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Penn's new ARU will be staffed with a designated paramedic lieutenant and EMT who are trained to specifically handle medical situations faced by students. Credit: Joy Lee

Penn has launched a new pilot program to provide free transport to students suffering from medical emergencies. For now, it will consist of one sports utility vehicle manned by a Philadelphia Fire Department paramedic lieutenant and an emergency medical technician. 

Vice President for Public Safety and Superintendent of Penn Police Maureen Rush and Vice Provost for University Life Valarie Swain-Cade McCoullum announced the creation of this "Alternative Response Unit" in an email to undergraduates on Tuesday. 

"Penn has long had a Medical Amnesty Policy to encourage students to seek medical treatment for themselves or their peers for intoxication, without fear of disciplinary action," Rush and McCoullum wrote. "We recognize, however, that there are other concerns, including the financial consequences of an ambulance ride to the hospital that may cause some to avoid seeking assistance."

The program will operate between 5 p.m. and 3 a.m. from Thursday evenings to Sunday mornings in portions of University City. The Unit will serve students suffering from any medical emergency — including those related to drugs and alcohol — without requiring them to pay transportation costs. 

The ARU will consist of a Penn-sponsored SUV, and will transport student patients to the Hospital of the University Pennsylvania. If HUP is too busy, additional patients will be admitted to the Penn Presbyterian Hospital.

In years past, students facing medical emergencies have been able to call on the Medical Emergency Response Team for free. Once the MERT team conducted a medical assessment, however, it might have had to call on the Philadelphia Fire Department to take the student to a hospital. The cost of this ambulance ride can range from $950 for Basic Life Support service to $1,170 for Advanced Life Support service, according to data from the Philadelphia Fire Department in 34th Street Magazine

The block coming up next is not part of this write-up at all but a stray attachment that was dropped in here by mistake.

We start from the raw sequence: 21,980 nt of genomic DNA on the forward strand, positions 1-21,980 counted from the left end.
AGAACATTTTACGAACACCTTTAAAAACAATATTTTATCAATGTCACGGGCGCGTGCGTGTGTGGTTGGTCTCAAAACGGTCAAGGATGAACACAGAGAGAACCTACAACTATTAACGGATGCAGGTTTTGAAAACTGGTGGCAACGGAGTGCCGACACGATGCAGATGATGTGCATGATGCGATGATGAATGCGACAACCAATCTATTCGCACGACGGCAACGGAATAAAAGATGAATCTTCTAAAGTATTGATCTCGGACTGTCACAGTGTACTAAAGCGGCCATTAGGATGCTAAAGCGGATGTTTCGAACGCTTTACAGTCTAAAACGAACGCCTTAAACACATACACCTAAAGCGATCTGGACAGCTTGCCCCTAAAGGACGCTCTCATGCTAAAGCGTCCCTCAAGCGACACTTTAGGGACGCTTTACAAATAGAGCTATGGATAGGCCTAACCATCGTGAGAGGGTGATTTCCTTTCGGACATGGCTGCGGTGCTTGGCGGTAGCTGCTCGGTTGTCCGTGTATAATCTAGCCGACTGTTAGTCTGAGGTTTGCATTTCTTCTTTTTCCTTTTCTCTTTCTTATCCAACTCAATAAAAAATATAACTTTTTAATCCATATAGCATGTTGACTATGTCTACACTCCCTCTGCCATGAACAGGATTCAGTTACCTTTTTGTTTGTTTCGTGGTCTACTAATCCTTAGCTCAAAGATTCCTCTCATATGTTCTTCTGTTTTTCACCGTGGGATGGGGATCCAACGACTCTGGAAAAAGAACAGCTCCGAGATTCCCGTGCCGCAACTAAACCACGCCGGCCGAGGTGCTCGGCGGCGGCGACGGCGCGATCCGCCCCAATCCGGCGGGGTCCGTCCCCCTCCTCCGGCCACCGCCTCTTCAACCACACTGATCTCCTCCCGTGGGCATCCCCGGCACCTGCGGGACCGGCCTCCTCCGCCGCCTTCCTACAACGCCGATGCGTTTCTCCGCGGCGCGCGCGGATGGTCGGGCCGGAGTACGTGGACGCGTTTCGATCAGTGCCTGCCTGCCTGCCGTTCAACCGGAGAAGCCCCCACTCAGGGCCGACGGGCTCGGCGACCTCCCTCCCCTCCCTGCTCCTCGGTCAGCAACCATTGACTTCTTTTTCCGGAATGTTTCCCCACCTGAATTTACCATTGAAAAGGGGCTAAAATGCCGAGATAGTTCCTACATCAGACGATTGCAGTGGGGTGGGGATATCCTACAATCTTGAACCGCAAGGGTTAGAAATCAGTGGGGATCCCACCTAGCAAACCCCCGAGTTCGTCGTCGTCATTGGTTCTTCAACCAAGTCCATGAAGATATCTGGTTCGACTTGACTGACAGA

The fees are billed to the patient's insurance company, which can cover different portions of the cost depending on their plan. 

File Photo

“We became aware about a year ago that students were concerned about being MERTed," Rush said, adding that the Division of Public Safety has been working for the past nine months on this program, which will be the "first ever public-private partnership between Penn and the Philadelphia Fire Department."

According to the email announcement, the city's EMS staff will collaborate with DPS and MERT to respond to medical incidents within the boundaries of the Penn Patrol Zone stretching from 30th to 43rd streets as the east and west borders and from Market St. to Baltimore Ave. as the north and south borders.

At least for now, the ARU will consist of one SUV, Rush said. 

“In our evaluation of medical transports, they were staggered enough in time that the ARU will be able to handle back to back cases," she said. When there are multiple medical emergencies occurring at the same time,  additional students will be transported to the hospital via a Philadelphia Fire Department ambulance at no cost.

The ARU will also be staffed with a designated paramedic lieutenant and EMT who are trained to specifically handle medical situations faced by Penn students, Rush said. In the past, Philadelphia Fire Department officials have expressed annoyance with intoxicated Penn students throwing up in their vehicles, she added.

“The value of [having designated ARU staff] is also that these individuals will be in-tune and in-step with Penn police and MERT to ensure that they have the philosophy and understand that this is a student population in need of assistance,” Rush said.

"By seeking assistance, you are taking the first step to ensure the health and wellness of you or your friend," Rush and McCoullum wrote in their email. "As always, we encourage students seeking assistance with a drug or alcohol dependency to reach out for help."

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